Then Ayotte trained her fire on her Democratic challenger, saying "that is a big difference between Gov. Hassan and I. She has never called out Hillary Clinton about setting up a private server and mishandling classified information and emails jeopardizing our national security. Or when she’s lied about it. Or the fundamental issues where she’s lockstep with Secretary Clinton on issues like the Iran agreement that make our country less safe. I will call it like I see it no matter who is in that oval office and disagree with them when I think they’re going in the wrong direction on behalf of the people of New Hampshire and obviously where I can work with them on behalf of the people of New Hampshire."
Ayotte also confirmed in person what her campaign told NH1 News on Saturday, that she would like to see Trump step down as GOP presidential nominee.
Speaking with NH1 News and other news organizations about an hour later, Hassan pushed back on Ayotte's assertion that the governor's "never called out" the Democratic nominee.
"First of all to equate Hillary Clinton with Donald Trump in the same sentence is an outrage. Secondly, she's simply wrong and I will always stand up to my party to secretary Clinton or to the President as I have on numerous occasions, as I did when the President wanted to close Guantanamo."
Trump apologizes but dismisses talk of stepping down
Trump apologized for the comments in a statement Friday evening, but tried to shift the spotlight to former President Bill Clinton.
“This was locker room banter, a private conversation that took place many years ago. Bill Clinton has said far worse to me on the golf course - not even close. I apologize if anyone was offended,” he wrote.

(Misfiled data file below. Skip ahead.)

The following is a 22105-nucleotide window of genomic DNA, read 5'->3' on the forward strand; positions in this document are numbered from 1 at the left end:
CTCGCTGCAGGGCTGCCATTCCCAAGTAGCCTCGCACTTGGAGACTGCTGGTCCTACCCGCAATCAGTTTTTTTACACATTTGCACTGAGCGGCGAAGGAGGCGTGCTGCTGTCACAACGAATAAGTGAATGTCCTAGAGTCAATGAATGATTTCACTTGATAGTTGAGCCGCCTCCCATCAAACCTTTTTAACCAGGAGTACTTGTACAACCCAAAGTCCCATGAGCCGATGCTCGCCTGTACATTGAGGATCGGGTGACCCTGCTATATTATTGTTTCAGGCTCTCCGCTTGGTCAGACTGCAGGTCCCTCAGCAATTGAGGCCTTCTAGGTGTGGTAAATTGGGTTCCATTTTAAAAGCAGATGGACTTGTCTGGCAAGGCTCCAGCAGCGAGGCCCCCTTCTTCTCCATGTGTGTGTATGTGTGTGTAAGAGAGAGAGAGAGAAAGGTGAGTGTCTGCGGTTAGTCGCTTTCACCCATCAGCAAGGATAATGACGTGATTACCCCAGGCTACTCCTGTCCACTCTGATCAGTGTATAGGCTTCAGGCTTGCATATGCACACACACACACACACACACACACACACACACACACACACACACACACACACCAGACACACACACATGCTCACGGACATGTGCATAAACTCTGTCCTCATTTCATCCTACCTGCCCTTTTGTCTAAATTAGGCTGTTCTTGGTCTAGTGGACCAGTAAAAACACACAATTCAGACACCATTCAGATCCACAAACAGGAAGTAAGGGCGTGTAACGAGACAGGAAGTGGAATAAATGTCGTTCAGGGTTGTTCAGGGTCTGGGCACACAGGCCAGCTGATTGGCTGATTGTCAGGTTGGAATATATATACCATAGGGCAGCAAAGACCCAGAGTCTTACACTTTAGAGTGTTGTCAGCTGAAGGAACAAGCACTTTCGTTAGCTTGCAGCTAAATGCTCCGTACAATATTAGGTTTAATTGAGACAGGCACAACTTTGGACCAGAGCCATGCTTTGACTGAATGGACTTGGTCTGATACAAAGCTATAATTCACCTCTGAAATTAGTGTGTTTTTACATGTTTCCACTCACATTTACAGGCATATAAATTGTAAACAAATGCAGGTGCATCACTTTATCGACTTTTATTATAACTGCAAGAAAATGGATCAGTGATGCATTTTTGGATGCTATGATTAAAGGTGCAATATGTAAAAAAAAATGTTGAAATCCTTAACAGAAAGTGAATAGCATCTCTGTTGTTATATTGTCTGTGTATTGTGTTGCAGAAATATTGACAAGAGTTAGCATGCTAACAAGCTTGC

Early Saturday morning Trump put out a video, saying "I've said and done things I regret," he said. "Anyone who knows me knows these words don't reflect who I am. I said it, I was wrong, and I apologize."
"I pledge to be a better man tomorrow," he added.
But Trump also tried to turn the tables in the video and once again attack the Clintons, saying “Bill Clinton has actually abused women and Hillary has bullied, attacked, shamed and intimidated his victims.”
Later on Saturday, Trump made it clear that he wouldn't step down as GOP nominee.
NHGOP OK with Ayotte's move
Saturday afternoon, NHGOP chair Jennifer Horn said in a statement that there will be "no repercussions from the party directed at those who choose not to support Donald Trump."
Over the past year Horn had clashed with Trump supporters in New Hampshire.
"I have clearly expressed my own concerns about Mr. Trump's qualifications and statements in the past, but I respect that he was nominated by the people in a fair and open process," she wrote in her statement.
"However, I remain deeply concerned about Mr. Trump's erratic behavior, his outrageous comments and his ability to serve as our Commander in Chief. As the mother of five children, including an active duty United States Marine, I understand and respect Senator Ayotte’s decision to write in Governor Mike Pence for president on Election Day," Horn added.
The race between Ayotte and Hassan is one of the most high profile, expensive, and negative Senate showdowns in the country this year.
According to Suffolk University poll conducted earlier this week for the Boston Globe, Ayotte stood at 47% among likely Granite State voters, with Hassan at 41%. Libertarian candidate Brian Chabot was at 3%, with independent Aaron Day at 1%. Six percent said they were undecided.
Forty-eight percent said they have a favorable view of Ayotte, with a third saying they see the GOP senator in a unfavorable light. Hassan had a 42% favorable rating, with 40% seeing the Democratic governor in an unfavorable way.
Hassan had a two point advantage over Ayotte in last month’s MassINC poll for WBUR.